While stocks were likely oversold to end 2018, the action in January has been far more bullish than many expected. It’s easy to say that there’s too much buying going on, just as many thought there was too much selling over the last three months of last year.
But, stocks have a way of moving in waves, especially when volatility is higher than normal. We had a selling wave in December and now a buying wave in January. Are we going to have another selling wave in February or is the rally going to continue? Or, are we going to move sideways for a while?
Predicting market direction is never an easy task. That’s true no matter how much experience you have, how advanced your research tools are, and how many resources you have access to. There are simply too many variables to know for certain.
However, market volatility can be more predictable. That doesn’t mean it’s easy to trade volatility or volatility products. However, volatility models do tend to perform better when it comes to forecasting than directional models.
That means if I come across a big volatility trade (using ETFs or otherwise), I certainly pay attention to it. Large volatility trades can give you a clue as to what the smart money is expecting, at least in terms of future market volatility.
Let’s take a look at a very interesting volatility trade that I recently came across in iPath Series B S&P 500 VIX Short-Term Futures ETN (NYSE: VXXB).
First off, VXXB is taking over for VXX, which expires at the end of January. VXX is actually a note that had a 10-year life, which is about to end. VXXB will replace VXX and will be the exact same thing. In fact, when VXX goes away, VXXB will drop the B and become the new VXX.
VXXB is the easiest way to trade volatility since it trades like a stock. It tracks the first two futures that make up the VIX calculation, so is representative of short-term volatility.
A sophisticated trader just made a ratio call spread trade in VXXB which I think is quite illuminating. A ratio spread means the legs of the spreads aren’t all an equal amount, as you’ll see. More specifically, with VXXB at $37.25, the trader bought the March 15th 38 call 5,000 times while selling the 43 call 10,000 times.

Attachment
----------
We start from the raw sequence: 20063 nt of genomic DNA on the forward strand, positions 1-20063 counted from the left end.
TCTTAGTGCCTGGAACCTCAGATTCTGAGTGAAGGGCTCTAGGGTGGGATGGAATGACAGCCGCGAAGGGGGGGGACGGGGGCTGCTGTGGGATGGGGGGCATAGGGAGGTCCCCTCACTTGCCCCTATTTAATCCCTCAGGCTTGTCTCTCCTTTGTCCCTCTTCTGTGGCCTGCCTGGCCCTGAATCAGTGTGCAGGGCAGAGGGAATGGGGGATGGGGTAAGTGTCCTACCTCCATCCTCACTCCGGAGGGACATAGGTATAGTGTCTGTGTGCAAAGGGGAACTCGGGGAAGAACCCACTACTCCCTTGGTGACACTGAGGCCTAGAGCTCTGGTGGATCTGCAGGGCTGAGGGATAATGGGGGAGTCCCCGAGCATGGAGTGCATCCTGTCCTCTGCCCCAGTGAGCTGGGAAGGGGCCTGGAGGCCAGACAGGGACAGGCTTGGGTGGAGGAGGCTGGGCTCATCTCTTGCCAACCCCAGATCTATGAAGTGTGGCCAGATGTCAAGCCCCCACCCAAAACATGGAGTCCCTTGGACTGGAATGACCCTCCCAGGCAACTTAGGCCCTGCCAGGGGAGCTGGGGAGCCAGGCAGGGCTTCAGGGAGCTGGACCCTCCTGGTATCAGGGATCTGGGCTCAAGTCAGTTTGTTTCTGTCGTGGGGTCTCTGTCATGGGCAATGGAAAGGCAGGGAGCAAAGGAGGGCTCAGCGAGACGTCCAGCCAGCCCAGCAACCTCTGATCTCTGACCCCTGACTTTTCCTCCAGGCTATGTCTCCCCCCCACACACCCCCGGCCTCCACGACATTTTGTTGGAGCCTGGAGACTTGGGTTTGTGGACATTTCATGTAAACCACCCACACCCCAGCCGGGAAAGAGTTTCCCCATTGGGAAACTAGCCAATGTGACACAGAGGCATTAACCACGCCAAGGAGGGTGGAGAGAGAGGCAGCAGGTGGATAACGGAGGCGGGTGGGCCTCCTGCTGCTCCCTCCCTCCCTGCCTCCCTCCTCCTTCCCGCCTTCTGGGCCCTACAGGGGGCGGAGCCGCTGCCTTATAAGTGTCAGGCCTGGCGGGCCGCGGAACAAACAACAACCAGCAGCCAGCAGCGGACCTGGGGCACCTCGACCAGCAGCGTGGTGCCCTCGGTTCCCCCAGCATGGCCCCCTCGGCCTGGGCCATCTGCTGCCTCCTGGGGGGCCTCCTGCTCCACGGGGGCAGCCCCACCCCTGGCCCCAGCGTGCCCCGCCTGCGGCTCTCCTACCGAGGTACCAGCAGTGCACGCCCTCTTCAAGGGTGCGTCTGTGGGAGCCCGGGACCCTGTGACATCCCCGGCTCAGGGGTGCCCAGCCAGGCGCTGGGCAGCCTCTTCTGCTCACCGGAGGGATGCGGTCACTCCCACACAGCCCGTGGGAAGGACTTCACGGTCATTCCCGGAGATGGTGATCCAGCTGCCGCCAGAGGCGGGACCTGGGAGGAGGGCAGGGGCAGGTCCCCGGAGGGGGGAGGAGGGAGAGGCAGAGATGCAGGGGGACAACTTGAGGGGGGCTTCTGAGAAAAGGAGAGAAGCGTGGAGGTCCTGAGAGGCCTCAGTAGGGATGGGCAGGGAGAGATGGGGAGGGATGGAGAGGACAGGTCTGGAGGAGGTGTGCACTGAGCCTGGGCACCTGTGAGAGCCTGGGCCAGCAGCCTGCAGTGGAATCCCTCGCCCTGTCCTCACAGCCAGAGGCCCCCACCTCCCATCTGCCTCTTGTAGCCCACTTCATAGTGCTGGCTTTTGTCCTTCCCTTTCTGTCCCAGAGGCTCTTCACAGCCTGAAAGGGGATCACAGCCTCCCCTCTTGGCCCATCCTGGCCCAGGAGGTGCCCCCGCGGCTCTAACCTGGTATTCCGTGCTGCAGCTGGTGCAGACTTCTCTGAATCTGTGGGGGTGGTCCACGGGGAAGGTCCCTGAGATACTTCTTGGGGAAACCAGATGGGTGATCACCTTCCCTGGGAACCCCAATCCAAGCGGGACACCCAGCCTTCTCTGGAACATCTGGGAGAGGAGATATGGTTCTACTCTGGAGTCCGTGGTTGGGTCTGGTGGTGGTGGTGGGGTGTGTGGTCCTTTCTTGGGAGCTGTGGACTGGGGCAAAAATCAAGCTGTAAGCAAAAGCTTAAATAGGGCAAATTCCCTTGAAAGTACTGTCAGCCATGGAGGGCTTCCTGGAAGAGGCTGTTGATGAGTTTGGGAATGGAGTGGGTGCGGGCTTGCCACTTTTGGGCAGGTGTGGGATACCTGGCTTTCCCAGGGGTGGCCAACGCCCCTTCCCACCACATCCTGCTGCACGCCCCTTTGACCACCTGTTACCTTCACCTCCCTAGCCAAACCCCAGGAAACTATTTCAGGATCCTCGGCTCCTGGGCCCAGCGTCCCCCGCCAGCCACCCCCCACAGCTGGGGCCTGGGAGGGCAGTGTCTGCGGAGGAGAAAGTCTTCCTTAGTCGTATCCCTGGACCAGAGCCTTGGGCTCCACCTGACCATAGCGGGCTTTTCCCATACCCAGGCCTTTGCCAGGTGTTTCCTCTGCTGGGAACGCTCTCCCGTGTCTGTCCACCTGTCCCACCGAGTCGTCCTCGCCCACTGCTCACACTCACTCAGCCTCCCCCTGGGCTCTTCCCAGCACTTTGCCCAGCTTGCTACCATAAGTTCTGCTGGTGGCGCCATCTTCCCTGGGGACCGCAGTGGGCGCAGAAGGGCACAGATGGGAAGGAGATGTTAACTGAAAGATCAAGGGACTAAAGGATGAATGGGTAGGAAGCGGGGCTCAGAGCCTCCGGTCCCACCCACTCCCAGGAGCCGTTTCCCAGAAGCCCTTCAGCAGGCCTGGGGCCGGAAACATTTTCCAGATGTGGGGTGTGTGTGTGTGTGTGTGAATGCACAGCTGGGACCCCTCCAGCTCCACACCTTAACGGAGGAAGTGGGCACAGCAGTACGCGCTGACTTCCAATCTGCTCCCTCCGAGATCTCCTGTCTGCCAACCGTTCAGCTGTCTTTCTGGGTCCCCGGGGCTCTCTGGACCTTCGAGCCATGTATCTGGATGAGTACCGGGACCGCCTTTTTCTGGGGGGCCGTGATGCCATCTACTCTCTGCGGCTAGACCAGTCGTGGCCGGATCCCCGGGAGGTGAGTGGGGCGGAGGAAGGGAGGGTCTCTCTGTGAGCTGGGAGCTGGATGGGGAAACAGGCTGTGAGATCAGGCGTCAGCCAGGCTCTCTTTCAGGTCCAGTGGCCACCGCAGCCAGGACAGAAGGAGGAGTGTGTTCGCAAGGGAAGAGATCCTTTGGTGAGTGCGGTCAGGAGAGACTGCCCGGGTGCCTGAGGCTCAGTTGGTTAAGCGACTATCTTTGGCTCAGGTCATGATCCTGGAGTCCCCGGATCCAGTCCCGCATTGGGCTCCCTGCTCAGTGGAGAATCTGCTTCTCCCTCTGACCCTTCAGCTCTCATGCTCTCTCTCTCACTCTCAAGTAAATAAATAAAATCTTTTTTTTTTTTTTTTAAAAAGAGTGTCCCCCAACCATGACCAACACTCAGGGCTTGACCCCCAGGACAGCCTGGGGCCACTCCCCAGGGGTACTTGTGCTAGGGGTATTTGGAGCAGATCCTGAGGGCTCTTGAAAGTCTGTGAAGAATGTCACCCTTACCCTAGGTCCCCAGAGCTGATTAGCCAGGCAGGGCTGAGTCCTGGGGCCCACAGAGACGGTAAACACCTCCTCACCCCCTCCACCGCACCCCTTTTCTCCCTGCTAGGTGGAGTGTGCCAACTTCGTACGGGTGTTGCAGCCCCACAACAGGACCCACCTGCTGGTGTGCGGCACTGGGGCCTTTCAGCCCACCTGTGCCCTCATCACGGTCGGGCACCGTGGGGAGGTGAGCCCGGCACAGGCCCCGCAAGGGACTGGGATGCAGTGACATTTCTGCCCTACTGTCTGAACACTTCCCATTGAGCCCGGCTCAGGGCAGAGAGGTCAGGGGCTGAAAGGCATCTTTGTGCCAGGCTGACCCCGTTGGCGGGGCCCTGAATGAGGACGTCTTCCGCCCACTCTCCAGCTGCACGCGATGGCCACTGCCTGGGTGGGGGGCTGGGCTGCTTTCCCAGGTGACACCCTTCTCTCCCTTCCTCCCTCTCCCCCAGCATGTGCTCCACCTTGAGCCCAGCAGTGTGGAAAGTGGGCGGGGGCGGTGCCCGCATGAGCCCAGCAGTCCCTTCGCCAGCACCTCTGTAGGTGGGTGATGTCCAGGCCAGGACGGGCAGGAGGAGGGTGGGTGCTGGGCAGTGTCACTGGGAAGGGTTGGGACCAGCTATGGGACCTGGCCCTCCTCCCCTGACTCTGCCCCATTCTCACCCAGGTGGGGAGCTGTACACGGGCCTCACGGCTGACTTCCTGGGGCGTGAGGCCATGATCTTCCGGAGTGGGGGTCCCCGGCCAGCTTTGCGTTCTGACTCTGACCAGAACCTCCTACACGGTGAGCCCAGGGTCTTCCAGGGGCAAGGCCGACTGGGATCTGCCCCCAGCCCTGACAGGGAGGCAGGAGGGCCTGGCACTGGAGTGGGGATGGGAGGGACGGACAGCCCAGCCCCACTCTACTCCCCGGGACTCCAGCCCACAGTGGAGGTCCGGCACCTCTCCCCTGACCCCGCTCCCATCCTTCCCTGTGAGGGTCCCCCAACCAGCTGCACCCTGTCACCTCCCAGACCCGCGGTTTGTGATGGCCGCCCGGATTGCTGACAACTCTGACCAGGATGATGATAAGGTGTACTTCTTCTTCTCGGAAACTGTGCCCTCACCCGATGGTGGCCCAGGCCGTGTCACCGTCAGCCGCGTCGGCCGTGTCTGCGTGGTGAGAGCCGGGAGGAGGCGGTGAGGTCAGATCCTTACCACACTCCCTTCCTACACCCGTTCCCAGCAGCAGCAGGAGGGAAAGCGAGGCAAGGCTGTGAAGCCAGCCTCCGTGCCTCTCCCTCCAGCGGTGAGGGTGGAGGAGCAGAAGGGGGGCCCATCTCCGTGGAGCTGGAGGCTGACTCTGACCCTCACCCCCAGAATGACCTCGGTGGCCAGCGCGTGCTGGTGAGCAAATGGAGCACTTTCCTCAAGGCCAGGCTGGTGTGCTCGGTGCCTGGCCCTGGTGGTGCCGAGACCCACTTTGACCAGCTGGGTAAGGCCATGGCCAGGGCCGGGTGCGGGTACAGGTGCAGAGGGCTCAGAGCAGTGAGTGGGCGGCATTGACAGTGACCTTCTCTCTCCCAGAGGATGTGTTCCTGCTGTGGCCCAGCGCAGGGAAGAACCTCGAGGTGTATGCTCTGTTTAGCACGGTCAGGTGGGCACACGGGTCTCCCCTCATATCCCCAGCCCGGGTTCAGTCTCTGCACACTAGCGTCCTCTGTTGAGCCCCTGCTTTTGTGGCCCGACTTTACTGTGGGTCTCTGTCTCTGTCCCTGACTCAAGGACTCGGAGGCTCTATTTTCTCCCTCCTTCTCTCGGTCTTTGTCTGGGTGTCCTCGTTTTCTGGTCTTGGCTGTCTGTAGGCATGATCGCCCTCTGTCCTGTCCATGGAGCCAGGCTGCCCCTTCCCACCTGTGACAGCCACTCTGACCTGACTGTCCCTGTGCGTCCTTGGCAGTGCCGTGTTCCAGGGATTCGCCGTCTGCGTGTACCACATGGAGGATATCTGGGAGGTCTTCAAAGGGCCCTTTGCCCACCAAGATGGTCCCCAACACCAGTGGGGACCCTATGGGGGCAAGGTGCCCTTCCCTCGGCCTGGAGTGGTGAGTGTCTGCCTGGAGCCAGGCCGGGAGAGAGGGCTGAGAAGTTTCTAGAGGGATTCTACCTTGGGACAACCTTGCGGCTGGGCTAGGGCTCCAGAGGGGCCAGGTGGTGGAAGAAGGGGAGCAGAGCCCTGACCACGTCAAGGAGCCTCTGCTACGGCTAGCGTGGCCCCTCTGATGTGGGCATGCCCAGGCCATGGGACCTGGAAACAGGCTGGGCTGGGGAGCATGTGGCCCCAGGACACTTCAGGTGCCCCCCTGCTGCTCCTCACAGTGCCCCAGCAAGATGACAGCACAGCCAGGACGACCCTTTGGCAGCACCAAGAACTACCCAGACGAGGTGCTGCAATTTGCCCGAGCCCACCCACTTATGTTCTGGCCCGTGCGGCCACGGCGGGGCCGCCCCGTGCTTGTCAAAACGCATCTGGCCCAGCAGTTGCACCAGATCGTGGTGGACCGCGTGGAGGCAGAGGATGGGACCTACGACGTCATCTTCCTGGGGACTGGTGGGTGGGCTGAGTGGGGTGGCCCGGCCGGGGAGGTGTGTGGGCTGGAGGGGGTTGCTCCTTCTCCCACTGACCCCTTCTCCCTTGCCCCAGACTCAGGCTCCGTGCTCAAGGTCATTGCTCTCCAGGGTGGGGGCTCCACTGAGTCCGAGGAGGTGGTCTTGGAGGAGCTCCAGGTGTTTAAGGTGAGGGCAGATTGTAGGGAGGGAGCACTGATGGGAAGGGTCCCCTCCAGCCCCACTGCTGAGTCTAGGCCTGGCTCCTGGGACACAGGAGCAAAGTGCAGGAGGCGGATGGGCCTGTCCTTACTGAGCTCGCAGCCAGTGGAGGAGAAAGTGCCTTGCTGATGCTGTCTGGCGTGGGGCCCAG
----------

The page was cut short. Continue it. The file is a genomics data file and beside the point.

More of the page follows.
Because twice as many 43 calls were sold versus the 38 calls, the trade generates a credit of $0.80. That means if VXXB is below $38 at March expiration, the trader earns $400,000. What’s more, the trade can make additional money from $38 to $43, with max gain at $43. In the best case scenario, the trader can make $2.5 million in appreciation plus $400,000 in credits for a total of $2.9 million.
The risk from the trade comes from the 10,000 calls sold at 43. Only 5,000 of those are protected by the purchase at 38. The other 5,000 are exposed to however high VXXB could realistically go. The trade loses $500,000 per $1 in VXXB above $43.
This ratio call spread is interesting because it can be considered both bullish and bearish on market volatility. The credit aspect of the trade is moderately bearish or neutral on VXXB. But, the long call spread feature is clearly bullish (but not too bullish). But, the trader definitely doesn’t want to see a spike in volatility due to the unlimited loss potential on the upside.
Given the risk of the trade, the strategist making this trade clearly doesn’t believe volatility is going to spike and remained elevated prior to March expiration. Still, this isn’t the sort of trade a casual trader should make.
Instead, stick to a straight 38-43 call spread in VXXB if you’re bullish on VXXB or want to hedge a long stock portfolio. For those bearish on market volatility, you can use a put spread to take the opposite side for relatively cheap.
Source: Investors Alley